Rude-y

Rude-y

Rude-y

A summary of what's in the major U.S. newspapers.
Aug. 31 2004 4:09 AM

Rude-y

Everybody leads with the opening of the Republican National Convention, which featured repeated invocations of 9/11 and two big speakers: Rudy Giuliani and Sen. John McCain, who focused on defending Bush as well as the invasion of Iraq. The former mayor took some serious whacks at President Bush's opponent. "Bush will make certain that we are combating terrorism at the source, beyond our shores," said Giuliani. "John Kerry's record of inconsistent positions on combating terrorism gives us no confidence he'll pursue such a determined course." Giuliani also had a positive message. As the twin towers shook, he recalled, "Spontaneously, I grabbed the arm of then Police Commissioner Bernard Kerik and said, 'Thank God George Bush is our president.' "

In a front-page piece, the  New York Timestakes a seemingly horrified gander at the GOP's official platform, which was "produced under the tight control of the Bush campaign" and "puts the party firmly on the record against legalized abortion, gay marriage and other forms of legal recognition for same-sex couples, reflecting the political clout of social conservatives."

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The  Washington Postoff-leads a poll of registered voters showing the presidential race deadlocked, with Kerry having lost the edge he briefly had on national security

The NYT does the requisite preview of the corporate-sponsored booze-fests (otherwise known as "welcoming receptions") for GOP delegates and hangers-on. There are soirées hosted by the hard-partiers at the Edison Electric Institute, American Gas Association and—of course—the New York Times.

With convention coverage crowding out the top spots, nobody fronts Moqtada Sadr ordering his militia to suspend attacks across Iraq. His aides say the cleric is about to hop in the political ring, though big surprise, it's not a done deal. The LAT suggests there is still some fighting around Basra. As part of the deal, Sadr has apparently demanded that GIs withdraw from the center of all cities. No word on the U.S. response to that yet. A spokesman for Sadr told the NYT that the militia won't turn over its weapons, since most of them are supposedly just the fighters' personal guns anyway. "Don't most families in America keep a weapon?" he asked.

One GI was killed and two wounded in a roadside bomb attack near Mosul, which the Post mentions at the end of a stuffed piece and others give similar play, if that.

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A front-page LAT piece counts 63 GIs killed in August versus 54 in July and 42 in June. "They are just hitting us hard and everywhere," said one analyst. "The reason they are effective is because they just have more people shooting at us." One Army colonel in Iraq said he estimates that people involved in the insurgency make up about .5 percent of the population—or 120,000 people.

The NYT catches up on a report in yesterday's Journal that the State Department wants to shifts $3.3 billion away from reconstruction and into paying for security. Of the roughly $18 billion allocated for reconstruction, a few hundred million has been spent. For what it's worth, U.S. officials point out in today's Journal that the plan doesn't propose taking money from any projects already underway.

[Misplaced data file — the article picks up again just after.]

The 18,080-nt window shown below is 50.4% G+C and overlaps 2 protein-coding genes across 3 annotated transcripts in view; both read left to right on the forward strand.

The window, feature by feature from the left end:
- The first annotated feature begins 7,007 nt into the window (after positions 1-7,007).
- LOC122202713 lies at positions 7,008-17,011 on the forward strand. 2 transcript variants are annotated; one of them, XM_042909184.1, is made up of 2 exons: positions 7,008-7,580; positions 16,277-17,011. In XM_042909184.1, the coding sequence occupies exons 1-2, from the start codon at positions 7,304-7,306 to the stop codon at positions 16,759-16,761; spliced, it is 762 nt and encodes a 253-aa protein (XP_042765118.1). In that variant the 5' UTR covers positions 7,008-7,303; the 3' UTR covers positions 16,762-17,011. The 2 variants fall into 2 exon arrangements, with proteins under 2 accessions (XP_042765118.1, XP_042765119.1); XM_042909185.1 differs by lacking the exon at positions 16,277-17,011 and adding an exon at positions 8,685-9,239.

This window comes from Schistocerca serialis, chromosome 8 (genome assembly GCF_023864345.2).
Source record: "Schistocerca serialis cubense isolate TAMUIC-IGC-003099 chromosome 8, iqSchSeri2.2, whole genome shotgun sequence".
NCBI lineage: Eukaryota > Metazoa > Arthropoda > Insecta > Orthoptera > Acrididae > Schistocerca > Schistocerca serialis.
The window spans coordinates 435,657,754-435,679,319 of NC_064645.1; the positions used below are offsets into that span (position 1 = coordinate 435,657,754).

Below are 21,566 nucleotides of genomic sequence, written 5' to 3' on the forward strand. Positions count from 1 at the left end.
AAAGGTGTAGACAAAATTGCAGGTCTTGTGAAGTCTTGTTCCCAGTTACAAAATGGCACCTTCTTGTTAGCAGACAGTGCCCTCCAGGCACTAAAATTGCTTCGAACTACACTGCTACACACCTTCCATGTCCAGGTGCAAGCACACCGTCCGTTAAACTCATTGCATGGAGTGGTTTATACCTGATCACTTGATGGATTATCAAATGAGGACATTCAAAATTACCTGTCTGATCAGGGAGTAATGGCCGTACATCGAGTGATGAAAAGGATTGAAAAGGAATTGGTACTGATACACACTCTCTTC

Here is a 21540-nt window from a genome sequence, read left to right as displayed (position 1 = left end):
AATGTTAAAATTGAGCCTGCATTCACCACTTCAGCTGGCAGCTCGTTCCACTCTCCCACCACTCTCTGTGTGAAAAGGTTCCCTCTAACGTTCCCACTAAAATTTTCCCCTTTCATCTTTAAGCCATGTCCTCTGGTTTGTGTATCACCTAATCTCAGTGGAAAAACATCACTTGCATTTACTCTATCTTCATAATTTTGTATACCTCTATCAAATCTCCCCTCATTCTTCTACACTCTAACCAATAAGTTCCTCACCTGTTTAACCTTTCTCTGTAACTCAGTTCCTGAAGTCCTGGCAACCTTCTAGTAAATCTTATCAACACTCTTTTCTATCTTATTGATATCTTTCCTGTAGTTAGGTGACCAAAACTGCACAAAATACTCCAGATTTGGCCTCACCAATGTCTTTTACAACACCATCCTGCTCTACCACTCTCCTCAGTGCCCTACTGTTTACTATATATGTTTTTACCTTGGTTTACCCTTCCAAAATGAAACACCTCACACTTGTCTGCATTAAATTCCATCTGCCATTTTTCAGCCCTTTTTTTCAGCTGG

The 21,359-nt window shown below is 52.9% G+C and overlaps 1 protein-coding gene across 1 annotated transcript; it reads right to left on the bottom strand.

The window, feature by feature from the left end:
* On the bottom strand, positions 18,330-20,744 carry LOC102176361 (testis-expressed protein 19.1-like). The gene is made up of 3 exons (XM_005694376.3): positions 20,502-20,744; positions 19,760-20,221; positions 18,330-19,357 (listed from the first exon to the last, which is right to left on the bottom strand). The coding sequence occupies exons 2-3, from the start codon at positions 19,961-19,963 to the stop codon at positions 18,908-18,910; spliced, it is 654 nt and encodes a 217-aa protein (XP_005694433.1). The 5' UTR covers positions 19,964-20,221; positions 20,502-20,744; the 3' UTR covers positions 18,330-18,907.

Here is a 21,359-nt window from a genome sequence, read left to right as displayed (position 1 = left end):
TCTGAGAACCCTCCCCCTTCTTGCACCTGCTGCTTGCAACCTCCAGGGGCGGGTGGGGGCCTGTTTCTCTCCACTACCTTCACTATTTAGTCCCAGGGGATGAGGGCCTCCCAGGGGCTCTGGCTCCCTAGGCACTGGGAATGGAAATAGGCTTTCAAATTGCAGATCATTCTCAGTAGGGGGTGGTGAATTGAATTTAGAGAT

Everybody notes President Bush's comment: "I don't think you can win" the war on terror. "I think you can create conditions so that those who use terror as a tool are less acceptable in parts of the world." Only the NYT thinks it's a big enough deal to front; in fact the Times puts it above the fold: "BUSH CITES DOUBT AMERICANS CAN WIN WAR ON TERROR." It's an interesting choice: Since as the Times points out, while the comment contrasts with Bush's previous rhetoric it doesn't auger a change in policy.

For a smarter, and frankly fairer take, see the Post, which puts the comment inside ... and in context: Rather than focus on the simple verbal flip-floppery, the paper emphasizes that this was the latest in a string of recent comments by Bush toning down his war rhetoric.

A piece stuffed inside the Post says the Bush administration is making a widely respected federal agency that gather's data on worker safety, less independent. The papersays the move is being opposed by "virtually every occupational health and safety organization" in the U.S.  "This may be the first issue in the last decade that all the worker safety and health stakeholder groups agree on," said a Reagan-era labor official.

An op-ed in the Journal offers an idea for curbing the ethnic-cleansing in Darfur: Create a, no-fly zone. Hopefully it would be U.N.-imposed, but it doesn't have to be: "The choice, in Darfur, is not between multilateralism and unilateralism. It is between empty words and effective action in the face of a humanitarian catastrophe."

The Post piece on the president's "gaffe," essentially a campaign wrap-up, also notices Bush offering this humdinger yesterday: "What I'm telling you is we're not going to nationalize health care under George W., and my opponent is, see. That's the difference. My opponent will; we won't." The Post, which apparently doesn't have access to the Internet, simply says, "The accusation was immediately denied by the Kerry campaign."